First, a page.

Pelvic obliquity, i.e. an imbalance in the hips. Tell me something about it. Why is it there? What effect does it have? And what solutions do you have?

The pain expert meets for a coffee today and is immediately asked:

Pelvic obliquity, i.e. an imbalance in the hips. Tell me something about it. Why is it there? What effect does it have? And what solutions do you have?

“Do you have any idea how one can tell that there is a misalignment?”


“It’s very easy to tell from the differently worn ends of the trousers. One is usually more worn than the other. It makes sense, too, because it feels like one leg is longer than the other. Of course it isn’t. It’s only the suspension in the socket in the hip that makes the difference-in adults.”

And what kind of complaints are the result?

“The pelvis is in the middle of our structure, so the effects are noticeable both above and below the pelvis. Back pain, shoulder pain, neck pain, headaches but also knee pain and hip osteoarthritis, to name a few.”

What are the causes?

“90% of complaints are the result of limited pelvic function. This means muscles, fascia, ligaments and tendons. Let’s say a person neglects the front of his hip flexor on the right side of the pelvis. Then muscular “shortenings” can develop there and at the same time the fasciae “mat”. It rusts, so to speak. If an attempt is then made to bring the right hip flexor back into extension, it encounters ever greater resistance over time.”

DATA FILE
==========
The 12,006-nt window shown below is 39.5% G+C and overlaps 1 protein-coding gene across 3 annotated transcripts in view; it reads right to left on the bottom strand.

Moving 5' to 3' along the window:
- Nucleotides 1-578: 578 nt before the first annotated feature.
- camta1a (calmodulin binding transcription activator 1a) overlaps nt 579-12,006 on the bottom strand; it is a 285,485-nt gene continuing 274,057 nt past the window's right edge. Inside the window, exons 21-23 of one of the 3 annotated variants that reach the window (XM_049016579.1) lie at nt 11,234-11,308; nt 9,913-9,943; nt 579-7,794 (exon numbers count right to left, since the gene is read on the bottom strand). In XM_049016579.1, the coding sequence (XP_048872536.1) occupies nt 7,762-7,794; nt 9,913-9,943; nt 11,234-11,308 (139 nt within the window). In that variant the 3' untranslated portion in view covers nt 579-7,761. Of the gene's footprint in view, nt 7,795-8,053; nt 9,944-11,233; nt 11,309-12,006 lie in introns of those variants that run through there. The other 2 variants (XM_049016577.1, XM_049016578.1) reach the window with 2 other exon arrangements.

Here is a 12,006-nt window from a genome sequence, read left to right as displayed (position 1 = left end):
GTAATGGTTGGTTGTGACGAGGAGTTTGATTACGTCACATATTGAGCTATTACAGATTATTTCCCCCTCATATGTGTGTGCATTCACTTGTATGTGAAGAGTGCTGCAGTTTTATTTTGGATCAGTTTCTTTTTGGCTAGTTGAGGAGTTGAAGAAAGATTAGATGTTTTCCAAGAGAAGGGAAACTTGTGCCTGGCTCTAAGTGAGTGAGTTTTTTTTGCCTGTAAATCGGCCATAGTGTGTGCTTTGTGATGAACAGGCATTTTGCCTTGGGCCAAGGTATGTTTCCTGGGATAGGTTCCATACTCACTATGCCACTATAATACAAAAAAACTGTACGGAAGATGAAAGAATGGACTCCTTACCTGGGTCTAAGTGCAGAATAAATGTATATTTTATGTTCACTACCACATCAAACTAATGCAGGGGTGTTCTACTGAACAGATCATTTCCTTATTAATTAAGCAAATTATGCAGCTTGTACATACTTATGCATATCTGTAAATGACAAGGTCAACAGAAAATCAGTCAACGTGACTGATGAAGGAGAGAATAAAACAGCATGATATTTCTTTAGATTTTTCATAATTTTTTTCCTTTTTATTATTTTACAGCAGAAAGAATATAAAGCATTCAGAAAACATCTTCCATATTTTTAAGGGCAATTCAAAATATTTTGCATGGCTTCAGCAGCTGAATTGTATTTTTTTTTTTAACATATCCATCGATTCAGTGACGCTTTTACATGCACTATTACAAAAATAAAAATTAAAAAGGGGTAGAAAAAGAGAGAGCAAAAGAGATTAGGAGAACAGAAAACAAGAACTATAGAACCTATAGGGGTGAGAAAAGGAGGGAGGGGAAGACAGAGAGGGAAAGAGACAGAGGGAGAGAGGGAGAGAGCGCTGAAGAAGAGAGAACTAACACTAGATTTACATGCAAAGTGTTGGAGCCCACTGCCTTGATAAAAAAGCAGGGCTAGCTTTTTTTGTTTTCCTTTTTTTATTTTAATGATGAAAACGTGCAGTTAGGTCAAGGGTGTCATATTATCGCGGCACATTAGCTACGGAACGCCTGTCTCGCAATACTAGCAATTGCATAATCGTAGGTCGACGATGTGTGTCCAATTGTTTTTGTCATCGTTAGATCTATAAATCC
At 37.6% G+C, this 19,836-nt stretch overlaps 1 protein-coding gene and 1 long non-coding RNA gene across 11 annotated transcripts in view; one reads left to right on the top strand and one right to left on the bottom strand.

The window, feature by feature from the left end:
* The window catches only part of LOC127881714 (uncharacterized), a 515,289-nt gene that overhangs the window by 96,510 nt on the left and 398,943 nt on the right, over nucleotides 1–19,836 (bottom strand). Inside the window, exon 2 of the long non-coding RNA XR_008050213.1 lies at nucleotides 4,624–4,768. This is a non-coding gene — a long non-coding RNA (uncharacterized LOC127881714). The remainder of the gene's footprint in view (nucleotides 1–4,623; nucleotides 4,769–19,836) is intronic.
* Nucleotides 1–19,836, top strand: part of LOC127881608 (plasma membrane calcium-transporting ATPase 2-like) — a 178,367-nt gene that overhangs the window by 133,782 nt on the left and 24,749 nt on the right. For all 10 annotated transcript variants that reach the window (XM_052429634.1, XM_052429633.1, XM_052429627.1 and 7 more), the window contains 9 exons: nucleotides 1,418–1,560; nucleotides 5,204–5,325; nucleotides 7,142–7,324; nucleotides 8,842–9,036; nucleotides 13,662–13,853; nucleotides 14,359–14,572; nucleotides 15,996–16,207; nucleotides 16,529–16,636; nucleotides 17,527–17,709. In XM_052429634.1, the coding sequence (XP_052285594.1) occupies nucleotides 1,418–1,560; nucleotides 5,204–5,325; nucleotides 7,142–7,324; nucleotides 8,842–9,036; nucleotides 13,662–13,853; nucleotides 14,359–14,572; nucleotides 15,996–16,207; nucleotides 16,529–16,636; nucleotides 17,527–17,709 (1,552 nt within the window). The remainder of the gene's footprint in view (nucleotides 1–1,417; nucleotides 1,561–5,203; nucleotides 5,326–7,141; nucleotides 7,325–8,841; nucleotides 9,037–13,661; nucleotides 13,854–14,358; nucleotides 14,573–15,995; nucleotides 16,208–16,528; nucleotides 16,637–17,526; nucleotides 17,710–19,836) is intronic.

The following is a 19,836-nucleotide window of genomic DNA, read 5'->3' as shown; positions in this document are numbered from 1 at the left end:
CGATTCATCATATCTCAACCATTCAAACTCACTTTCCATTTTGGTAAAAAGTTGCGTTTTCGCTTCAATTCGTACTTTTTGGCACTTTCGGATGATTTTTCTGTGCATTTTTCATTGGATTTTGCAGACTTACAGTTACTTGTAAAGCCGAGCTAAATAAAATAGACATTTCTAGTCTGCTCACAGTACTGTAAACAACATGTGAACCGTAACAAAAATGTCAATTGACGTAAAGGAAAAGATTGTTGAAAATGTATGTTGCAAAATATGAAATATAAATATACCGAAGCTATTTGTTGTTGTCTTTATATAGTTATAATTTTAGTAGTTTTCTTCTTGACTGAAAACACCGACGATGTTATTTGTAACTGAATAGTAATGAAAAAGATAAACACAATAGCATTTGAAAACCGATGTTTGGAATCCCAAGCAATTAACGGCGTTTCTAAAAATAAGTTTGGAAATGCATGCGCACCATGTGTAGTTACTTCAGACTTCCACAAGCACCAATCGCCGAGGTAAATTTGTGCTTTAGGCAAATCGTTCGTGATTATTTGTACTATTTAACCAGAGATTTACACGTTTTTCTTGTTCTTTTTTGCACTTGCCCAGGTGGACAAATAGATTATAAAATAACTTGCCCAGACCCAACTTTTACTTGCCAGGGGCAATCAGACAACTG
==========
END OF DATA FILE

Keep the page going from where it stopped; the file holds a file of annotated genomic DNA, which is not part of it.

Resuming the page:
But how does a shortening, an obliquity come about?

“The more one side of the body becomes muscularly “shortened”, the more the opposite side has to exert itself so that a certain movement can be performed. In this case of a shortened right hip flexor, this affects the muscles in the right buttock and lower back. A vicious circle of tension and counter-tension develops, putting enormous pulling forces on the hip joint.”

I see.

“These forces can pull so hard on the joint that the right femoral head moves higher and higher into the socket. The right hip bone is pulled upwards, causing the whole pelvis to tilt to the left. The tilted pelvis makes the leg on the right side appear shortened. But in fact, in the vast majority of cases, apart from the normal variations, the legs are the same length on the right and left.”

Ok, ok. And where does the pain come from with pelvic obliquity?

“In my opinion, the pain is not a direct result of a shortened leg or a crooked posture. Rather, it comes from too much tension in the muscles and fascia.”

“Let’s talk about possible solutions next week”.

Okay, see you in seven days.

“Thanks for the coffee”.

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I´m a qualified practitioner who pursues 2 goals together with the client.
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-Make the client independent of further (all) visits to a therapist as quickly as possible.

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